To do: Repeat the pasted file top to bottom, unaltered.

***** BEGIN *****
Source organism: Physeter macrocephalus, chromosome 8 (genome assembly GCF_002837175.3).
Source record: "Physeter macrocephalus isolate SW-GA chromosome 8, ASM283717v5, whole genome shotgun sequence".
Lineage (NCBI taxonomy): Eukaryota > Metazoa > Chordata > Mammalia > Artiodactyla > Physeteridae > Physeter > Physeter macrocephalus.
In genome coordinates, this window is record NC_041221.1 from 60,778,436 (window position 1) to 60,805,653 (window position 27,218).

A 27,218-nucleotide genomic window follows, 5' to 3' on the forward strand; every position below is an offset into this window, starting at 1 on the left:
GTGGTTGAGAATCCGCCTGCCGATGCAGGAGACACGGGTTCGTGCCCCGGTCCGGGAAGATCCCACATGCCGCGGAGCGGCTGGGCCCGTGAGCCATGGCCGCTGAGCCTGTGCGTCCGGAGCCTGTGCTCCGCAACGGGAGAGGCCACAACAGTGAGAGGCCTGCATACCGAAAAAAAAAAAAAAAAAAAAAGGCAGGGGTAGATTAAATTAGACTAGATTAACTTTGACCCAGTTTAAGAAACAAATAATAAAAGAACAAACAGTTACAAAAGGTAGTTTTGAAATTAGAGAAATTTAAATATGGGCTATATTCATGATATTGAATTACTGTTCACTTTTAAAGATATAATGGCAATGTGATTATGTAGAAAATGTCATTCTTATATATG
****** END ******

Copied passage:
Source organism: Physeter macrocephalus, chromosome 8 (genome assembly GCF_002837175.3).
Source record: "Physeter macrocephalus isolate SW-GA chromosome 8, ASM283717v5, whole genome shotgun sequence".
Lineage (NCBI taxonomy): Eukaryota > Metazoa > Chordata > Mammalia > Artiodactyla > Physeteridae > Physeter > Physeter macrocephalus.
In genome coordinates, this window is record NC_041221.1 from 60,778,436 (window position 1) to 60,805,653 (window position 27,218).

A 27,218-nucleotide genomic window follows, 5' to 3' on the forward strand; every position below is an offset into this window, starting at 1 on the left:
GTGGTTGAGAATCCGCCTGCCGATGCAGGAGACACGGGTTCGTGCCCCGGTCCGGGAAGATCCCACATGCCGCGGAGCGGCTGGGCCCGTGAGCCATGGCCGCTGAGCCTGTGCGTCCGGAGCCTGTGCTCCGCAACGGGAGAGGCCACAACAGTGAGAGGCCTGCATACCGAAAAAAAAAAAAAAAAAAAAAGGCAGGGGTAGATTAAATTAGACTAGATTAACTTTGACCCAGTTTAAGAAACAAATAATAAAAGAACAAACAGTTACAAAAGGTAGTTTTGAAATTAGAGAAATTTAAATATGGGCTATATTCATGATATTGAATTACTGTTCACTTTTAAAGATATAATGGCAATGTGATTATGTAGAAAATGTCATTCTTATATATG